I was looking around and a simple looking method is the Jaro similarity.
Here's my rough implementation in Python 3:
def match(s1, s2):
set_of_matches = set.intersection(set(s1), set(s2))
def technical_match(s1, s2):
matches = match(s1, s2)
max_distance = math.floor(max(len(s1), len(s2)/2)) - 1
true_list = 
for i in matches:
distance = abs(s1.index(i) - s2.index(i))
if distance <= max_distance:
#note - this function comes from an SO answer and is not mine
return sum(a[i] != b[i] for i in range(len(a)))
def transpositions(s1, s2):
t = list(technical_match(s1, s2))
s1_list = 
s2_list = 
for i in s1:
if i in t:
for i in s2:
if i in t:
s1 = ''.join(s1_list)
s2 = ''.join(s2_list)
return diff_letters(s1, s2)
def jaro_similarity(s1, s2):
matches = technical_match(s1, s2)
if matches == 0:
return 1/3*(matches/len(s1) + matches/len(s2) + (matches + transpositions(s1, s2))/matches)
match() turns the two strings into sets and finds their intersection for a list of matches.
technical_match() then follows the definition in the article - it looks at each item in the list of matches and checks the distance between their indices in each string, and checks if that distance is under the maximum distance, again as defined by the article. Then I return the length of the list of true matches.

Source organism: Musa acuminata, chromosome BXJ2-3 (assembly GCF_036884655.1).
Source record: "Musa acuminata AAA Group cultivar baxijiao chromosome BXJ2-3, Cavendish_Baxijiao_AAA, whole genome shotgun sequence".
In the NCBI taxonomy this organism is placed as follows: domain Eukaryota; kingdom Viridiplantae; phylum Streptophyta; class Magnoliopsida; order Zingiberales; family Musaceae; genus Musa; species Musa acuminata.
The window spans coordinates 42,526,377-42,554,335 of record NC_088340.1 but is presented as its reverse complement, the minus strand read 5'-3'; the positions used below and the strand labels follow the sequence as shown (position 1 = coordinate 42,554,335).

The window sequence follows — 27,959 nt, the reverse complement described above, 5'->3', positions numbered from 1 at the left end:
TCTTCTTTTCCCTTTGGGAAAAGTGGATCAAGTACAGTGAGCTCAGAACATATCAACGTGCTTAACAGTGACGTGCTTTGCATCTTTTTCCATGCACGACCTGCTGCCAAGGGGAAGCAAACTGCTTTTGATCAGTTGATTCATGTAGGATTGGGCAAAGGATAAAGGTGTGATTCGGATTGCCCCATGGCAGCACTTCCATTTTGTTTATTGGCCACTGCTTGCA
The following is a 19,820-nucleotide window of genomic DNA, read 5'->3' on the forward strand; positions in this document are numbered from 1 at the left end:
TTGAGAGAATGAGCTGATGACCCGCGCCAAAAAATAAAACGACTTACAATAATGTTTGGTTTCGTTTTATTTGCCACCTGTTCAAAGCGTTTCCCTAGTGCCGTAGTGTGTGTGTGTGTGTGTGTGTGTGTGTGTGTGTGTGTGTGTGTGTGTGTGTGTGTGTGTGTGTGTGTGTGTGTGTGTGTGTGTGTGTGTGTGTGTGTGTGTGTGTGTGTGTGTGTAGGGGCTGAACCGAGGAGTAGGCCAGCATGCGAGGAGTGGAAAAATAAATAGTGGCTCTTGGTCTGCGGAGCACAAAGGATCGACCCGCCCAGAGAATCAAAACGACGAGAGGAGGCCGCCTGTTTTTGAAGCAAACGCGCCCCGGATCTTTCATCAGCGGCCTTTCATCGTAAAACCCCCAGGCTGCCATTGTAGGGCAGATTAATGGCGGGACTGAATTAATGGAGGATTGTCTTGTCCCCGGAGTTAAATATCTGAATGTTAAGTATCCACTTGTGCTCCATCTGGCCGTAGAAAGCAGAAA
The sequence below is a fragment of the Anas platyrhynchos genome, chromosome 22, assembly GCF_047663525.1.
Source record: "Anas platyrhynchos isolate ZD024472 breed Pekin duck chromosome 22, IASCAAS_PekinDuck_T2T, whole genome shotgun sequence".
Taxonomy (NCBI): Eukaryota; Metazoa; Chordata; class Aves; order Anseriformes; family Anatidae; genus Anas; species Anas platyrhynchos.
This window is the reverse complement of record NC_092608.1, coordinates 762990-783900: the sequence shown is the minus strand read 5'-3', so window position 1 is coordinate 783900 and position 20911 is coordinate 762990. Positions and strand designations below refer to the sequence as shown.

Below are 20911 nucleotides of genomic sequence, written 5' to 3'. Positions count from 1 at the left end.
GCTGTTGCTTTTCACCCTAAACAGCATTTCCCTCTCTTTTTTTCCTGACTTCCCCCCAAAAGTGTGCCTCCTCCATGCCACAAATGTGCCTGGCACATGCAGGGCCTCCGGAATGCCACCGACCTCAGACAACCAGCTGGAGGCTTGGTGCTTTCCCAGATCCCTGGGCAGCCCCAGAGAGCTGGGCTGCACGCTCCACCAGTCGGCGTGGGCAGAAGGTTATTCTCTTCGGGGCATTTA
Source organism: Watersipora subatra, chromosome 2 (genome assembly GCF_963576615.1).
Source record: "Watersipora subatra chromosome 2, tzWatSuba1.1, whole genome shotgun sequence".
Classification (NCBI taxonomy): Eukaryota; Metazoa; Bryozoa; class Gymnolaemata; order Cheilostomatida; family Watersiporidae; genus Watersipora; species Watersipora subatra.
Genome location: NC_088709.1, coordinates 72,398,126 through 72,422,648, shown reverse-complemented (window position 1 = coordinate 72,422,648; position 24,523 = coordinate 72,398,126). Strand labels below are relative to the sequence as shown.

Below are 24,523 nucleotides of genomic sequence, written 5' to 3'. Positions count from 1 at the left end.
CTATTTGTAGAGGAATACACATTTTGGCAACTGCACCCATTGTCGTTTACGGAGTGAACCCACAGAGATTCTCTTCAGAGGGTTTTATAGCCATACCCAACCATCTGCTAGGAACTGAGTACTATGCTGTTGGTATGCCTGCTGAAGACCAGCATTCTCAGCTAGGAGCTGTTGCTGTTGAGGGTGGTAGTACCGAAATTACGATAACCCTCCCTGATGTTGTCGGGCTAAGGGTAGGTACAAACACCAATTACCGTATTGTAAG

Then we define the number of transpositions, again as in the article. This is mildly confusing, but my understanding was improved by the discussion on the article's talk page.
Then I calculate the Jaro similarity as by the simple formula given in the article. From there, we can cycle through a mock file and use this to compare strings (note - this isn't quite what you're looking for; instead of finding groups it is matching to a pattern, but I'll work on that more later):
match_text = open('foobar.txt', 'r').read().splitlines()
pattern = 'hat'
constant = .5
results = 
for i in match_text:
if jaro_similarity(i, pattern) > constant:
I'm still checking for bugs, but it's looking good so far. Two strings that are exactly the same return a jaro similarity of 1.
You can mess with the code here. I asked a code review question on this that can be found here that has a fabulous answer improving my code.
There actually seems to be a python package that does exactly what you're looking for.
fuzzywuzzy; thanks to Mathias Ettinger on Code Review for pointing this out! It also seems to have ports to some other languages like Java, Ruby, and C.